The first century disciples were devastated when they heard Jesus was leaving. In their distress they requested one sign that would authenticate two related events – the Lord’s coming and the end of the age. Although their urgent inquiry was made almost 2,000 years ago, there can be no issue more contemporary or of greater significance. People today, far removed from that scene and time and location, are nonetheless beneficiaries of the Lord’s warning response: “And Jesus answered and said unto them, Take heed that no man deceive you” (Matthew 24:4).
The Bible is amazingly direct; it gets right to the point without embellishment. When the Bible says “fear not” (Matthew 1:20; Luke 1:13), it is because people are fearful. When the Bible says, “I would not … that ye should be ignorant (Romans 11:25; see also 1 Corinthians 10:1; 1 Thessalonians 4:13), it is because people are ignorant regarding a particular truth. When the Bible says, “Let not your heart be troubled” (John 14:1), it is because men’s hearts are troubled. When the Bible says, “Take heed that no man deceive you” (Matthew 24:4), it is because the generation that enters the “Tribulation” period will be in grave danger of being deceived. For this reason, it is the first issue on which the Lord focuses in His discourse with His disciples. All three synoptic Gospels herald the warning, “Take heed that no man deceive you” (Matthew 24:4; see also Mark 13:5; Luke 21:8). The idea is “watch out,” “take care,” “be on your guard,” “don’t be led astray.”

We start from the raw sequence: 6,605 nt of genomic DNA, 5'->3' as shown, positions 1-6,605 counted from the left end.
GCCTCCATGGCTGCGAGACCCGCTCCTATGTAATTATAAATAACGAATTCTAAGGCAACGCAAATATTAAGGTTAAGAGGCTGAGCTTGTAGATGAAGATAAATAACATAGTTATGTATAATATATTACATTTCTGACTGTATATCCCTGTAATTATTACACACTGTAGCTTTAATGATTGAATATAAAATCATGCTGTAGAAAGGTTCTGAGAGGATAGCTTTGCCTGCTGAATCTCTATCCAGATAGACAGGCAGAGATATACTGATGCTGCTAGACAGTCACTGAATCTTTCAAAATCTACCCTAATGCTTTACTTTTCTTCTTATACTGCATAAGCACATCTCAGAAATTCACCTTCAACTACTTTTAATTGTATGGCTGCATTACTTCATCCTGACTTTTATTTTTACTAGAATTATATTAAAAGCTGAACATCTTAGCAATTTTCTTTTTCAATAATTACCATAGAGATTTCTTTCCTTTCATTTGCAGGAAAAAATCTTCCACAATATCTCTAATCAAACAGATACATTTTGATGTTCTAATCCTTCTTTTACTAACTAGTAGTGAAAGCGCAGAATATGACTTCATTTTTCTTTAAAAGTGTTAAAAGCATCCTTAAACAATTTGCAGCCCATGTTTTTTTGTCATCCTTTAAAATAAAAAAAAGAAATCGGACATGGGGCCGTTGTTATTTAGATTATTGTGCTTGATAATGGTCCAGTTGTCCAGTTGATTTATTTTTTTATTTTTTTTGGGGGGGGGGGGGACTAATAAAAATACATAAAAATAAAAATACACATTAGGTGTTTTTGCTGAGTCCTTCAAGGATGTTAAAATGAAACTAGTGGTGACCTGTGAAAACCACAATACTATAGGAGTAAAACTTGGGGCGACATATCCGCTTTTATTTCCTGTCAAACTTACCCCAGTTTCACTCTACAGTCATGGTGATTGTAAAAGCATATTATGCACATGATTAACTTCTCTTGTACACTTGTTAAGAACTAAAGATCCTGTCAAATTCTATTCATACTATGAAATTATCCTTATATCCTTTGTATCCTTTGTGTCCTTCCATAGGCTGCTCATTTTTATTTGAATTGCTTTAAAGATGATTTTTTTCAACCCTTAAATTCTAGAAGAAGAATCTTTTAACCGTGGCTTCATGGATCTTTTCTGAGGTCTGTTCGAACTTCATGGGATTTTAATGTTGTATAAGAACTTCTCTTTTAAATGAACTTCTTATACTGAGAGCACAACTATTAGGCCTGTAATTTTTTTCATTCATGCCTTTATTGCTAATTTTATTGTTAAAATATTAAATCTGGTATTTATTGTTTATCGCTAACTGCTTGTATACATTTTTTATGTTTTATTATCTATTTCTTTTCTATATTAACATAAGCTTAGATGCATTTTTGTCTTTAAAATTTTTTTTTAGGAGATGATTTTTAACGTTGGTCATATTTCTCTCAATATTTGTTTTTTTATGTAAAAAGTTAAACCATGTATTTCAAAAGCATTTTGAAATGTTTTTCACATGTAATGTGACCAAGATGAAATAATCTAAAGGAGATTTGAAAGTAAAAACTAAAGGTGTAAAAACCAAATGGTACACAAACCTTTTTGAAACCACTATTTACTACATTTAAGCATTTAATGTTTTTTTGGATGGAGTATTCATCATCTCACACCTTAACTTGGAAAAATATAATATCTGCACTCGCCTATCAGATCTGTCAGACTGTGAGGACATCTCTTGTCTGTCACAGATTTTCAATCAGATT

The reason for the acute danger of being deceived is not left to speculation. Jesus warned, “For many shall come in my name, saying, I am Christ; and shall deceive many” (Matthew 24:5). These will not be men claiming that they are Jesus; this is not the issue. They will be men who falsely claim for themselves the office of Messiah (Christ). In fulfillment of the “Messianic Hope,” they will say they can bring redemption (both political and spiritual) to those willing to set aside their weapons and follow their command.
Throughout Jewish history there have arisen more than twenty major false messiahs, to say nothing of lesser-known, self-proclaimed deliverers. In each instance, time has proven their programs for deliverance and a “Golden Age” to be nothing but a vapor. Without exception, their words were demonstrated to be cisterns without water (Jeremiah 2:13), and clouds without water (Jude 1:12); they promised, but never produced. They were simply false christs...